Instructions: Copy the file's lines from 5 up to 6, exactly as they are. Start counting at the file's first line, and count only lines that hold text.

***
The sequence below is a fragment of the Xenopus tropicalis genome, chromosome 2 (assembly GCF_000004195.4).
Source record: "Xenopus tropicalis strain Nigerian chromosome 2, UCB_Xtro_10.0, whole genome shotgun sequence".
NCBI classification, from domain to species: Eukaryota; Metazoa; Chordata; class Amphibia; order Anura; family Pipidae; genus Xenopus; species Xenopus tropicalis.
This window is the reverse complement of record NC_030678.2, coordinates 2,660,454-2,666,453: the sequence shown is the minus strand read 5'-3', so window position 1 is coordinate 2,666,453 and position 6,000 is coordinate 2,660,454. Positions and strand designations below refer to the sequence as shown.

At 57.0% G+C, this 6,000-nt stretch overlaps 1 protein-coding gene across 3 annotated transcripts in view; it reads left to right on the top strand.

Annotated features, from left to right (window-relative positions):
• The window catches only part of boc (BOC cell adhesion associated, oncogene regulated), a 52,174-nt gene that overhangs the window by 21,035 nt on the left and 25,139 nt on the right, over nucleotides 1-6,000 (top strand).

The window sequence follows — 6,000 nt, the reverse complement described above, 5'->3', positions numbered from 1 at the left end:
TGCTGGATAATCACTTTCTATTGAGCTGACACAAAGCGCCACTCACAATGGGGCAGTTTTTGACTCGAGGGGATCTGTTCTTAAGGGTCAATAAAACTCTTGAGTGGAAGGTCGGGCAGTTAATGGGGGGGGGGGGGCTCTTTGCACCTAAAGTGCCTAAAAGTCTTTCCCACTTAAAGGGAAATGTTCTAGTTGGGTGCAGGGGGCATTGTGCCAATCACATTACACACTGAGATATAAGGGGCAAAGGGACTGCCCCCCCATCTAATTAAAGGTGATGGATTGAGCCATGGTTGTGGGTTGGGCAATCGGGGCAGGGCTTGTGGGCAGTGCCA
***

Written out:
At 57.0% G+C, this 6,000-nt stretch overlaps 1 protein-coding gene across 3 annotated transcripts in view; it reads left to right on the top strand.

Annotated features, from left to right (window-relative positions):